Magnificent seven

Sue Wallace sets off on the thirst-quenching trail of seven country microbreweries.

Beer has never tasted so good. Well, to be honest, it is raspberry ale I am sipping in the spring sunshine at the Jamieson Brewery near the Goulburn River in Victoria's High Country.

I am not a beer drinker but this ale has raspberries added to the brew to give it a distinct flavour and, even though it is the colour of pale ale, pink tinges can be seen in the sunlight.

I think it tastes so much better than run-of-the-mill beer. Apologies to serious beer drinkers.

Never before have I learnt so much about beer as I chauffeur friends around the High Country Brewery Trail featuring seven microbreweries that are making a name for themselves and winning awards in Australia and internationally.

You don't have to be a beer drinker to enjoy this country jaunt but it's advisable, if you plan to visit all seven breweries, to spread the trip over a few days and agree on a designated driver.

Victoria's High Country Brewery Trail links boutique breweries that offer hand-crafted beers. All are family operated and set in picturesque locations, from the mountains to riverside.

First stop on day one is the Jamieson Brewery, 25 kilometres from Mansfield, where head brewer Jeff Whyte uses traditional brewing styles to create preservative-free beers with mountain fresh water and no added sugars. We do a brewery tour and my friends enjoy a tasting tray with four beers. The menu also features lamb shanks in stout and beef and beer pies.

Next stop is Buffalo Brewery at Boorhaman, where head brewer Greg Fanning grinds his own wheat and barley to produce his five award-winning brews. Buffalo Brewery began in 1902 and is recognised as the oldest operating brewery in Australia. Lily Arabella Cherry, reputed lady friend of the Kelly gang, graces the Buffalo Brewery's labels.

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Last stop for the day is Bintara Brewery, the most northern brewery on the trail, halfway between Wodonga and Rutherglen.

It is owned by third-generation locals Lisa and Michael Murtagh, who produce natural beer with only grain, hops, malt, yeast and water in the brewing process. They also have Vintara Vineyard and restaurant, which overlooks the Murray Valley.

Next day, we head to Beechworth's Bridge Road Brewers, where brewer Ben Kraus, who cut his teeth in brewing in a small winery in Austria, is hard at work. His first Australian beers were produced in his dad's shed in Beechworth and he's won a swag of awards for his special brews.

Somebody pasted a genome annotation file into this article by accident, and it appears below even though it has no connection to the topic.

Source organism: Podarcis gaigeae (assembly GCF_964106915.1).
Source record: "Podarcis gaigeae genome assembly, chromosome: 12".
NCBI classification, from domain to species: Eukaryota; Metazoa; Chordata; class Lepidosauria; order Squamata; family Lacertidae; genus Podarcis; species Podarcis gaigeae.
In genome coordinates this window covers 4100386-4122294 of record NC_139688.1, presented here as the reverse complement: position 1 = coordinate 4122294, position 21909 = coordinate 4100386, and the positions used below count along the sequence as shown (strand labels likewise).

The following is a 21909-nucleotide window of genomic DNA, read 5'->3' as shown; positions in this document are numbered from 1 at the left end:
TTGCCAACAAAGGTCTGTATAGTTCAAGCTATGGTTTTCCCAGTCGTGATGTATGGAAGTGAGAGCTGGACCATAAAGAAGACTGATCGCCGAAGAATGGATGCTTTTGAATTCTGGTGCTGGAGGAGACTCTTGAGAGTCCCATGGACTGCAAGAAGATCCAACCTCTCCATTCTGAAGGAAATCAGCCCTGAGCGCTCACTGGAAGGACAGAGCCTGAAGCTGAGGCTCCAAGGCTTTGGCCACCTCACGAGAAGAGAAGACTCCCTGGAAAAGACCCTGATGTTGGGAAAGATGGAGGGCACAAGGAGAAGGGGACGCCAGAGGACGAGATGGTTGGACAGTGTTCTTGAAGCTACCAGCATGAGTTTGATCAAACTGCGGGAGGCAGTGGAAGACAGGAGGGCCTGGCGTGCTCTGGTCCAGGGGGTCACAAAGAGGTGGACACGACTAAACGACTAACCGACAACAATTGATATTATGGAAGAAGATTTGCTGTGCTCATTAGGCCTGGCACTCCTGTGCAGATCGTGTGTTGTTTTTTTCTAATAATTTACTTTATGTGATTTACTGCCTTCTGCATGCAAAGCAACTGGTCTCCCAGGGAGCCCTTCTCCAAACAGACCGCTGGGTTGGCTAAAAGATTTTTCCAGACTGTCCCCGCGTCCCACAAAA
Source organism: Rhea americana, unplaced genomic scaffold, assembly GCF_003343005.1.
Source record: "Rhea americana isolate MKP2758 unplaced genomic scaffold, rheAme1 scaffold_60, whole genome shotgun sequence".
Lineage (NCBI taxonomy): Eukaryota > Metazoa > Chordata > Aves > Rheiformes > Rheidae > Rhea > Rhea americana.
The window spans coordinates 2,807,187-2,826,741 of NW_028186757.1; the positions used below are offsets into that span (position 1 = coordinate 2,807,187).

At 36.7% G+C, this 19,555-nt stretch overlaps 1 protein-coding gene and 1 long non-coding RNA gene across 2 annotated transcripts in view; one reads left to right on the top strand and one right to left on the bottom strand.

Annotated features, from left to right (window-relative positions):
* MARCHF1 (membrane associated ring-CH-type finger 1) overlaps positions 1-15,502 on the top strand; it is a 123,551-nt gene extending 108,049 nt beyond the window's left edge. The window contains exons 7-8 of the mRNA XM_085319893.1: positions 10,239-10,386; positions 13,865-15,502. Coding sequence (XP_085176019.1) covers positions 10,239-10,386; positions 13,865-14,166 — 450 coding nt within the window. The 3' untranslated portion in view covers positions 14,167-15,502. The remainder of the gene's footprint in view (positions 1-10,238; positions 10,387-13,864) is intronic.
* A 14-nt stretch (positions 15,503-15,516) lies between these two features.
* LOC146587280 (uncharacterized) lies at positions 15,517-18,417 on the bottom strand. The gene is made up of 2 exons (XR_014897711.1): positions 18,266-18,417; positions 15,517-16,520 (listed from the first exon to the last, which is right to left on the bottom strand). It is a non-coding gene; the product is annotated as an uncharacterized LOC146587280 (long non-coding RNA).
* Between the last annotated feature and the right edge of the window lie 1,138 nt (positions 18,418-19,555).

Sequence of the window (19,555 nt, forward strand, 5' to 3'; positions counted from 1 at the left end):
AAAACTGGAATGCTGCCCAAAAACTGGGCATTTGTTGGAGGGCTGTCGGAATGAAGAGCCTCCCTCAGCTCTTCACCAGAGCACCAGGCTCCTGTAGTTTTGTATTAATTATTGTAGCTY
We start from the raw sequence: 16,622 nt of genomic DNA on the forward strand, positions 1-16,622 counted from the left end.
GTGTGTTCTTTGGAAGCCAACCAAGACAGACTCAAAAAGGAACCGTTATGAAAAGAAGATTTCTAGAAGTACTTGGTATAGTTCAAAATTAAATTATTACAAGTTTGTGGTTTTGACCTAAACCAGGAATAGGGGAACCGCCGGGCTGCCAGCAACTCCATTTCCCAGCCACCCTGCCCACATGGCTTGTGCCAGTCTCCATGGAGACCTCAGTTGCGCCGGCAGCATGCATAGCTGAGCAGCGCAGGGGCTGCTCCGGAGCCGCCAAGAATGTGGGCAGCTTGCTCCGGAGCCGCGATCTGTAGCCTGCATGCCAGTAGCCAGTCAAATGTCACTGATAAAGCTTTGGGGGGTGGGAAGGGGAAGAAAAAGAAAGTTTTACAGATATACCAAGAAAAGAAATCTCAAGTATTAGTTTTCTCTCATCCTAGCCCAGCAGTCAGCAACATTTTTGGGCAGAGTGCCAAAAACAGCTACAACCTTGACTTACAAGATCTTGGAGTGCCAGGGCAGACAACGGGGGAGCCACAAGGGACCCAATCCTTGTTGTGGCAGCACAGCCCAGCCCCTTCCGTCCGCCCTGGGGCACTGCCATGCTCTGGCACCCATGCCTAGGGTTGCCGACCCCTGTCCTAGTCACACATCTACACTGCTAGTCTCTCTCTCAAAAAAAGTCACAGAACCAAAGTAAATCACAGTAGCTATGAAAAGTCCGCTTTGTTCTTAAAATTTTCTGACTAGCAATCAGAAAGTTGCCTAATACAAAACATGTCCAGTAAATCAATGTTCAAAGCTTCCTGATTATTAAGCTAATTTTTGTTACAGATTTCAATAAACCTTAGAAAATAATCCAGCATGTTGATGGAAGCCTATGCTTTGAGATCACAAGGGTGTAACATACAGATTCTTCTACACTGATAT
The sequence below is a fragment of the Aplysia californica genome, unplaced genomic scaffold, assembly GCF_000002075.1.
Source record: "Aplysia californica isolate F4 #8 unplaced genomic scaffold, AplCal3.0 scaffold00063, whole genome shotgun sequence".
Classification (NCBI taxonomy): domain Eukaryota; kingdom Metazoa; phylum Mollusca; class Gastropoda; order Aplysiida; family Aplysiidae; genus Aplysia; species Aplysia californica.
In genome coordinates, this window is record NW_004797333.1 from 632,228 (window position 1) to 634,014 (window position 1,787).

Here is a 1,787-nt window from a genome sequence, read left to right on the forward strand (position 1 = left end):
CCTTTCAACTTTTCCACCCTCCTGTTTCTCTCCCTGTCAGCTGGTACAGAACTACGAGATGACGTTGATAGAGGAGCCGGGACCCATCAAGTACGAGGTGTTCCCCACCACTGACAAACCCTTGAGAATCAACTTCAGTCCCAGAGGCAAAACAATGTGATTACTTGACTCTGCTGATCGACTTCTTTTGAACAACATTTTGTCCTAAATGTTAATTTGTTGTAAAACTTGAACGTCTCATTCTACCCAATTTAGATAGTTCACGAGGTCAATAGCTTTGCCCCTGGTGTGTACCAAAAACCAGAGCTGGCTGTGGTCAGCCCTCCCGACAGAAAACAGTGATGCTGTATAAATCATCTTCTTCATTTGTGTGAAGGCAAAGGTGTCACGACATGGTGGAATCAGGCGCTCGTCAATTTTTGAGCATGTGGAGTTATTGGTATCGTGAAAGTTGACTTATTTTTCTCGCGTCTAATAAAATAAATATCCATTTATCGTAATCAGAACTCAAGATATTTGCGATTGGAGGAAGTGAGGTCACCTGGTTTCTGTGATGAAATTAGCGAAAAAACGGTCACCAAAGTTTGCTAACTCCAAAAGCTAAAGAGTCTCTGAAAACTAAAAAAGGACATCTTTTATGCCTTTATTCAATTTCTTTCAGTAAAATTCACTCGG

The brewery is in a 150-year-old coach house and stables, behind Tanswells Commercial Hotel. Kraus is constantly tweaking his range of 12 ales, or creating new ones to make sure they're up there with the best.

Austrian partner Maria Frischmann has a reputation for baking the best pretzels this side of Munich and they go so well with beer.

On the road to Bright, Kel Boynton, of Boynton's Brewing Company at Porepunkah, is both a brewer and a winemaker. He says the two occupations go hand in hand. “It's all about the fermenting process, so if you make wine you can make beer. After all, you can't drink wine all the time, so making beer seemed like a good sideline," he says.

He started with a Porepunkah Ale and Pilsner in 2002 and now produces a lager, pilsner, ale and light beer called Driver's Light.

Further on at Bright Brewery, you can learn the secrets of being a top-class beer-maker from head brewer David Cocks. Serious would-be brewers can spend the day here, perfecting a brew and sampling other beers. His Razor Witbier not only has a sharp name, it tastes great.

After a night at Bright, our last stop is Sweetwater Brewing Company at Mount Beauty, the newest player in Victoria's vibrant microbrewing industry. Sweetwater's Peter Hull uses the pristine waters of the Kiewa Valley.

The Brewery Bar opened in April at the back of Annapurna Estate Winery and is already a popular destination for beer lovers while soaking up the beauty of the high country.

As well as new microbreweries, it seems beer-tasting etiquette has been revamped since the days of swilling, burping and guzzling. Tasting protocol says to look first, pause and marvel at its greatness. Raise the beer in front of you; look at its colour, head and consistency.

Then smell and let olfaction guide you and enjoy the beer's bouquet.

Then it's finally taste time – sip don't gulp and resist swallowing immediately.

Home again, it's my turn for a well-earned drink to toast the success of our brewery adventure – my choice? A gin and tonic.

Sue Wallace was a guest of North East Victorian Tourism.

FAST FACTS

Getting there

The Victorian High Country is a 2-hour drive from Melbourne or 45 minutes from Albury Airport. See victoriashighcountry.com.au.

On the Brewery Trail

Bintara Brewery, Rutherglen, phone 0447 327 517, see www.bintarabrewery.com.au; Bridge Road Brewers, Beechworth, phone 5728 2703, see bridgeroadbrewers.com.au; Bright Brewery, phone 5755 1301, see brightbrewery.com.au; Boynton's Brewing Company, Porepunkah, phone 5756 2356, see boynton.com.au; Buffalo Brewery, Boorhaman, phone 5726 9215; Jamieson Brewery, phone 5777 0515, see jamiesonbrewery.com.au; Sweet Water Brewery, phone 5754 1881, see sweetwaterbrewing.com.au.

More information

Victoria's High Country Brewery Trail map and brochure are available from breweries and visitor information centres.

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